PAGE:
One category at a time, we’ve been going through all the boxes and files, adding the items to the database. We offer a general description of the name of the item or file, relevant dates, the category that it’s filed under, the location in which we’ve filed it, and any miscellaneous notes that seem applicable. The first thing we noticed was that many of the items lent themselves to more than one category! So while we filed the item under the category that we thought was the most appropriate, we also cross-referenced it in the database under its second category.

In all honesty, this part of the project could have been completed more quickly if my partner and I weren’t so fascinated by all of these historical items! It takes a lot longer to sort and file items if you feel the need to stop and read the minutes of the meeting from 1945 because you recognize the name of the recording secretary at the bottom of the page!

After working on the cataloging part of this project for more than a year, my partner and I are beginning to see the light at the end of the tunnel. One of the nice things is that we’ve already found that our database inventory system is working. More than once, we’ve come across a file or document, only to recognize that we’ve seen something similar a few weeks ago. A quick trip to the database and a search on a likely keyword has led us right to the proper storage box or file cabinet drawer!

Phase Three:
Once this portion of our project is complete, we are excited to look to the future. The next phase will include finding ways to make the information in the archives available to our congregation, while still protecting these fragile documents. We may transcribe some of the records, and make digital images of others. If you have been involved in a similar project, I welcome your comments and advice!

Tuesday, April 1, 2008

Creating Our Church Archives, Part I: In The Beginning...

My husband's family has been attending Peace United Church of Christ in Hartsburg, Missouri for more than one hundred years. In fact, one of hubby's ACKMANN ancestors was among the "Seven Founding Fathers" of the church in 1894 (originally called Friedens Evangelische Gemeinde). So two years ago, when an announcement was made during the service that they were looking for volunteers to help form a "Historical Committee" -- my genealogical ears perked right up!

I learned that the church was looking for a group of people to help organize and create an archive of the church's documents, photos, and other items. Over the years, these items have just been packed away in boxes and kept in storage cabinets in a little used room of the church. Although the church council was almost apologetic about asking us to take on such a task, I couldn't wait to see what was in those boxes. I have to say, I was *not* disappointed. It was a treasure trove of church history!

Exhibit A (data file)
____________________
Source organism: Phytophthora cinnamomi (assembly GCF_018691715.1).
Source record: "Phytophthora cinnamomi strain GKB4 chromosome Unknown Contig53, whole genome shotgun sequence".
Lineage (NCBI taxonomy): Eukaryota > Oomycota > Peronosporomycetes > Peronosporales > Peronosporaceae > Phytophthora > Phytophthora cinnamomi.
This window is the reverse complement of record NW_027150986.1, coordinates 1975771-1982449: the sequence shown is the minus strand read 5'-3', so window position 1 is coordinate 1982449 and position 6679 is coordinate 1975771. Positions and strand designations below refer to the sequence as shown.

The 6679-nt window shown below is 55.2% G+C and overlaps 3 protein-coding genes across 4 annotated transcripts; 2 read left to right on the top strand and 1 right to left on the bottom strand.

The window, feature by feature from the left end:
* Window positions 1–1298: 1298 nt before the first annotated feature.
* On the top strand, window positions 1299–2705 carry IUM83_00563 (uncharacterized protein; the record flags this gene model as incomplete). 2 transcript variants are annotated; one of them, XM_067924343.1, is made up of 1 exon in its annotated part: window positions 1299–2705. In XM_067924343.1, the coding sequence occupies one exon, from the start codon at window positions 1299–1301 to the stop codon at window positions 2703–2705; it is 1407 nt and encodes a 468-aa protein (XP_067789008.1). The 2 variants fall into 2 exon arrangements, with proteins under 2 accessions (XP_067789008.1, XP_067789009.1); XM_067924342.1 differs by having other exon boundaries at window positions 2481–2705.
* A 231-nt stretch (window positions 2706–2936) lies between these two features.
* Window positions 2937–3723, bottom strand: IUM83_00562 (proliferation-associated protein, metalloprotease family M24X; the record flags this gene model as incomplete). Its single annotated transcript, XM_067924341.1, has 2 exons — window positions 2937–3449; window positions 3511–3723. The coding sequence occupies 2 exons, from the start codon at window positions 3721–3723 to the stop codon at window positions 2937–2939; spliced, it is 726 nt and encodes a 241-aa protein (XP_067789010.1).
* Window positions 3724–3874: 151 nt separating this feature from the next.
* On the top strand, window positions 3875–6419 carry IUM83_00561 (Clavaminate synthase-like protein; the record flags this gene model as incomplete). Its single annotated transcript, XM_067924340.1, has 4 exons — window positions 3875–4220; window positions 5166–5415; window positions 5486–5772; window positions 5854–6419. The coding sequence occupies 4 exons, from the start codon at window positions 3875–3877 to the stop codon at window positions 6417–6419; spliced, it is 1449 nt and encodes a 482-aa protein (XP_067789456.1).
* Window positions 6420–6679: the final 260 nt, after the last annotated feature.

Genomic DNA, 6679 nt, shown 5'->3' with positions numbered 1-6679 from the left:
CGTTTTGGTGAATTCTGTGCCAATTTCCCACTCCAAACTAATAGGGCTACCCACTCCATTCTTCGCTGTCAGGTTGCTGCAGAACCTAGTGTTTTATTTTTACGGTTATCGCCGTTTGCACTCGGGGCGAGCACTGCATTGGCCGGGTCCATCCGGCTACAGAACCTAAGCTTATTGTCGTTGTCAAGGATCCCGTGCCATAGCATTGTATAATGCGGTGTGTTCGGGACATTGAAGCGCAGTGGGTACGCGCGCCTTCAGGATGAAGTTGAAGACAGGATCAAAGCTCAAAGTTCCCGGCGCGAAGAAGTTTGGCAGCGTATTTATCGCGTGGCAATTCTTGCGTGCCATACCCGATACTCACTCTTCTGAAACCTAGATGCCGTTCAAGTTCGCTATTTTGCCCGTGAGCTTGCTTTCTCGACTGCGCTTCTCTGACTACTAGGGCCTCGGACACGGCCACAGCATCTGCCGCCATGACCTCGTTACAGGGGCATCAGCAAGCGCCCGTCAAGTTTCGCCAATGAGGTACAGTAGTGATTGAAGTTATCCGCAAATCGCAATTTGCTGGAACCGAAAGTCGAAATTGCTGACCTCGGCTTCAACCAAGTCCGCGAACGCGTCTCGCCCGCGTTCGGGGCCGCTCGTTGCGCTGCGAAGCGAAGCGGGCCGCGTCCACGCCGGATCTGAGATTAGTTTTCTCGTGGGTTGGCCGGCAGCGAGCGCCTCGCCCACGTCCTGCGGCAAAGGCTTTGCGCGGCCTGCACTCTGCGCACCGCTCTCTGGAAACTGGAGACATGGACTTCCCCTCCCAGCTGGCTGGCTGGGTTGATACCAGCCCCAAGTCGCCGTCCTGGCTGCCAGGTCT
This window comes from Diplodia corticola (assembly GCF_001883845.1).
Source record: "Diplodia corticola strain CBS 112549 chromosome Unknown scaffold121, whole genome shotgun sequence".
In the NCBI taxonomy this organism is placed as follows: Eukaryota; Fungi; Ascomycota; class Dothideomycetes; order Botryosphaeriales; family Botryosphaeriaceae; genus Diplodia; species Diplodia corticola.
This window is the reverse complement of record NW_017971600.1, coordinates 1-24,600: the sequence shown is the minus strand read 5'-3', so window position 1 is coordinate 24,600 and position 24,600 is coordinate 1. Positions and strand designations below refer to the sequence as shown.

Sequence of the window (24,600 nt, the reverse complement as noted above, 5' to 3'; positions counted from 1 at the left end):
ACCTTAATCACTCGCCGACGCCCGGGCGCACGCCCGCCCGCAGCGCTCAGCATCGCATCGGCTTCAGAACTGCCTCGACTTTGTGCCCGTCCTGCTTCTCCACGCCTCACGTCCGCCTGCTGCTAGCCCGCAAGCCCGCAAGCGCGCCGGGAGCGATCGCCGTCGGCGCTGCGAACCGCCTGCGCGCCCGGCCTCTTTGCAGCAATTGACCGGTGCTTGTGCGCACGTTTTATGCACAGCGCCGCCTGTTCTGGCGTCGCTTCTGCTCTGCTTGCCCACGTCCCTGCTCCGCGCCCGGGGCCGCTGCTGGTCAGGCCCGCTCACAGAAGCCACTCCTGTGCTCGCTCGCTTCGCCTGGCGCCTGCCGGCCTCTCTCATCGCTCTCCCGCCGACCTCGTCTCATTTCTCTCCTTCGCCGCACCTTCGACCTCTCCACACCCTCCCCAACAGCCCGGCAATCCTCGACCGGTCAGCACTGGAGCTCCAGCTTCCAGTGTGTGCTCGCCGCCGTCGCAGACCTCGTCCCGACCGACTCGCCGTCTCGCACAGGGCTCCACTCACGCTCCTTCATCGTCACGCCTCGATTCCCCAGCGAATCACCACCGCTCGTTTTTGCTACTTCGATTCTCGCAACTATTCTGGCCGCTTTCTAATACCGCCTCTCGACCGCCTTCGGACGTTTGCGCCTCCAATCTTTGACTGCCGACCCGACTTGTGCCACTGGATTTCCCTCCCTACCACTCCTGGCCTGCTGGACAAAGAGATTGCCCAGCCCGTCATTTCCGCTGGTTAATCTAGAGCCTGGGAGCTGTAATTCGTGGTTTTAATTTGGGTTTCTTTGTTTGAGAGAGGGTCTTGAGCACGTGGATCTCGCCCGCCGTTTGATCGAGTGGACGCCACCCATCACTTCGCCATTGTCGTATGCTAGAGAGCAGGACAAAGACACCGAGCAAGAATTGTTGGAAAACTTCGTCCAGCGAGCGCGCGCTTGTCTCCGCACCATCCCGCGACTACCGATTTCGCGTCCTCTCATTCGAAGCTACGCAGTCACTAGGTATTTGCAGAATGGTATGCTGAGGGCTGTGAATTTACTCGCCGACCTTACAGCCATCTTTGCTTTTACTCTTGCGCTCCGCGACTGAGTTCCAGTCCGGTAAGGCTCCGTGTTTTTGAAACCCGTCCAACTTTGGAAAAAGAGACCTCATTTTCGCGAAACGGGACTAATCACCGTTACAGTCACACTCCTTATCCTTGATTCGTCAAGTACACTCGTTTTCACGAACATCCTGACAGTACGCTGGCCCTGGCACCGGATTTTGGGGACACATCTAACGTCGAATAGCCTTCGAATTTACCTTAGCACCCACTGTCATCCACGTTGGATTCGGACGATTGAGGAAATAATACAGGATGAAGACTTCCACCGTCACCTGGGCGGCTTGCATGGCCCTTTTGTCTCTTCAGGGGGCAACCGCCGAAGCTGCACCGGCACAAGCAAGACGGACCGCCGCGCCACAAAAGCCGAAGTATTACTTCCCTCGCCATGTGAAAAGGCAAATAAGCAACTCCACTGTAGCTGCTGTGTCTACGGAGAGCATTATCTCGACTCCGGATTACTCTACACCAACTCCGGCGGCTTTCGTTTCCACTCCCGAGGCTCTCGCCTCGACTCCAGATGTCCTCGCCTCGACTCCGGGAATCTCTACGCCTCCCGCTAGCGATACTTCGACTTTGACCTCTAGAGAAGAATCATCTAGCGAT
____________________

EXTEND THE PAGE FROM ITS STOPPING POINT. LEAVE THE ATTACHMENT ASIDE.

The process of creating this archive has been long and rewarding. Since even writing about the process is lengthy, I’ll divide my posting about it into two parts. If you are thinking about embarking on a similar project, whether it’s for your church, your town, or even your own family’s historical papers and artifacts, stay tuned! I’m by no means a professional archivist, but there appears to be lots of good resources out there to help us amateurs, and I’ll be happy to share what I learn!

Coming soon: Creating our Church Archives, Part II: Sorting and Inventorying. Sounds riveting, doesn’t it? **grin**

Friday, March 28, 2008

Back Again!

After a several month long hiatus due to some pressing projects, I'm glad to be blogging again! It may take me a bit to get back in the swing of things, but I've been keeping a list of topics to discuss, so I shouldn't be at a loss for words for very long!

Thursday, August 9, 2007

Cousins' Weekend

I have 13 first cousins on my Donley side of the family. And while the saying goes "you can choose your friends, but you can't choose your family" -- these are people that I would happily choose!

In 1986, many of "The Cousins" had started to reach adulthood -- they'd finished high school, were either in college or had finished it, and a few had gotten married. The rest were teenagers, just finishing their high school years. One of the places that our extended family had always enjoyed was the Lake of the Ozarks, in mid-Missouri. My parents were renting a condo on The Lake that summer, and thought it would be fun to invite all the cousins for a weekend of water fun. Invitations were sent, and the first "Cousins Weekend" was underway!

We had a small turnout that year, but the word spread of how much fun the ones who did attend had, and the next year the event grew. Over the years our families grew too, as more of us married and started having children of our own.

This last weekend (from Thursday to Sunday), we had the "22nd Annual Donley Cousins' Weekend." One condo doesn't hold us all now! There are ten families who frequently attend, although the number fluctuates from year to year as bigger families mean more people's schedules to work around.